The problem is also not only that such an analysis does not need any further comment due to the Kaiser’s default (0:2 because they scored twice and they didn’t score once, that’s all there is to say. Deserved? Well, that’s why it’s deserved). The problem, which you don’t seem to realise, is that both observations described above no longer make sense at the same time.
So if Lautern did everything right, then what Hertha did becomes irrelevant. You’ve already worked out (you just mean it, of course) what the cause of that lead is. If Lautern do everything right, then they are more or less FC Bayern or Real Madrid. And surely they should be leading 2:0 – as Bayern recently did even more clearly? What does that have to do with Hertha?
If you assume that Lautern are doing everything right and add to that that Hertha are doing everything wrong, excuse me, Mr. Commentator, then you should really expect a result other than a 0:2, something like 0:5? It just doesn’t do any good, absolutely nothing, except that it makes a man feel smart without realising that he’s actually the stupidest.
This tendency is so shocking because the entire understanding of football seems to be reduced to pure knowledge of the result and anyone who knows this result (now and then knowledge of the table is added, which really can’t lie under any circumstances, just ask Kaiser Franz about this) is a true expert. All he has to do is add that it is “absolutely deserved” and he is sure of the laurels, or so he thinks. The viewer is thus deprived of just about everything – or is left alone with the results, which he could also read without stupid additions.
In the same way, the listing of blunders has recently become the standard commentary. It goes like this: a game is 1-0. It has been 1-0 for 20 minutes. The final whistle is approaching in the sense that you reach the 60th minute. Gradually, you approach the conclusion in the announcer’s booth. Now reasons are given for the score. These gradually pile up to the detriment of the trailing team. “There is too little forward play, there is no movement, there are no touchlines, there is no danger of scoring from standards, there is no creativity from midfield, the last pass is not received, there are too many mistakes in the build-up to the game, the defence is often unfocused and if there is a chance, then there is also a lack of finishing.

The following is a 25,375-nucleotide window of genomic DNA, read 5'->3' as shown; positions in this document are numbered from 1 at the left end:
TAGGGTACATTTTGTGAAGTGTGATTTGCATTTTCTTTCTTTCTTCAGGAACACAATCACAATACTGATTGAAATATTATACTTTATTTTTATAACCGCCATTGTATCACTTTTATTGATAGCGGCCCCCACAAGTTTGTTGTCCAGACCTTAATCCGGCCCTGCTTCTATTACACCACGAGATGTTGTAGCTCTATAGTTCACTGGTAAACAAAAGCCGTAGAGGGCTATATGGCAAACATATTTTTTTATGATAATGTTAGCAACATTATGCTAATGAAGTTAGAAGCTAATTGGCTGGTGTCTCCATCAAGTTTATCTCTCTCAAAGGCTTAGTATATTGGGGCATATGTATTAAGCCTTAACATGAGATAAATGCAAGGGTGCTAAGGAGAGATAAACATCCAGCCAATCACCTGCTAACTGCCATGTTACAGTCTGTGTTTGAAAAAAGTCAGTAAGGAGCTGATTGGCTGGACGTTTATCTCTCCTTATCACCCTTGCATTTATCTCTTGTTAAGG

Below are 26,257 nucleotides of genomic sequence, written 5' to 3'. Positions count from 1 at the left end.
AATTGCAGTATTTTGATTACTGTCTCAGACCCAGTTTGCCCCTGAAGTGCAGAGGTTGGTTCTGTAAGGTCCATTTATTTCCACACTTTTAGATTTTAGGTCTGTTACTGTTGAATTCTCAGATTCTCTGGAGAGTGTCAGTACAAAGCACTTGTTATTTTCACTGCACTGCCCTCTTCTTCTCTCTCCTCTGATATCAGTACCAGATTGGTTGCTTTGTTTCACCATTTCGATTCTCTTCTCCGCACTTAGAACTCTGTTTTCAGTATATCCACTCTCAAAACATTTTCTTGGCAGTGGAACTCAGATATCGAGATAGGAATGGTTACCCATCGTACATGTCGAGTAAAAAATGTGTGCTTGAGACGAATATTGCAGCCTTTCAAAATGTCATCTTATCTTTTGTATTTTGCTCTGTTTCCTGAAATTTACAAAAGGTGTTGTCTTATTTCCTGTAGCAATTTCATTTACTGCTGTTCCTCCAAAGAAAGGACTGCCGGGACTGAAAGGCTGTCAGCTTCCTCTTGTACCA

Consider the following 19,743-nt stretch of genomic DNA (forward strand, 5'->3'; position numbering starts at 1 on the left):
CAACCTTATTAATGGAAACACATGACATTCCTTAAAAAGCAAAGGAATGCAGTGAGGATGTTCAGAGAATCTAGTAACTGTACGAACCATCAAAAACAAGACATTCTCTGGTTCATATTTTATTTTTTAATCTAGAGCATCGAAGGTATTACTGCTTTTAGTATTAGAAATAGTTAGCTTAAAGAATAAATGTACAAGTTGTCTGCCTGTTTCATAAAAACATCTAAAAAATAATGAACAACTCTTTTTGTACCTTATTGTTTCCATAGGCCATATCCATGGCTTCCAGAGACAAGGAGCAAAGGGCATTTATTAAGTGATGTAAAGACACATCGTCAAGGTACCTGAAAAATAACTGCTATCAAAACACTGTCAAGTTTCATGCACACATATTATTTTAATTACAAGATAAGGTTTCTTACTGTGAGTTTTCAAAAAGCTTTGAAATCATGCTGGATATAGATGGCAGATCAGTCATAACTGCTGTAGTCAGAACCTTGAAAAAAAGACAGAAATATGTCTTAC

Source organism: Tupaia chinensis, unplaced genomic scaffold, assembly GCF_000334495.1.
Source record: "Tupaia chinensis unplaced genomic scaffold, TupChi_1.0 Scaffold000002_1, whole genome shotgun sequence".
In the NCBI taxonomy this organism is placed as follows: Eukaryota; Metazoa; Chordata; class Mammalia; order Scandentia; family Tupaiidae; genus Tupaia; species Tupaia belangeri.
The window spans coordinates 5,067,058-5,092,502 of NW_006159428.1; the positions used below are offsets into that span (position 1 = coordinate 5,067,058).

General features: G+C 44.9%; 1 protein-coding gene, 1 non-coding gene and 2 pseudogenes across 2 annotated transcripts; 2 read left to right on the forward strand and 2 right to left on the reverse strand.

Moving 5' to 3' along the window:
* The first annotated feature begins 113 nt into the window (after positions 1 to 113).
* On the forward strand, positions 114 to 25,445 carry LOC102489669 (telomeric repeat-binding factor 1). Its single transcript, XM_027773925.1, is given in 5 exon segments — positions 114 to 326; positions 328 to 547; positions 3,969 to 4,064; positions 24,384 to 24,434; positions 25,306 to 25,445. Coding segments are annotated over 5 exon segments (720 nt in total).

Now you could either record this sentence as it stands, if you want to, as a budding commentator, at the score of the game (it can also be 2:0) and then play it back during the game, or wait for it, because it will come to your ears in this or that form in the next such game – then you can confidently shake your head at the prophetic abilities of the author. It is pure nonsense and with each further listing he obliterates any approach of a true power of observation, of a true (possible) football mind, because each further point in fact reduces the competence and not, as he thinks, increases it. Nothing more comes of it. As Tucholsky once said about essayists, whose “language, as inflated as a balloon, is a prick in it with the needle of reason and nothing remains but a heap of bad grammar”. There is really nothing to add to that.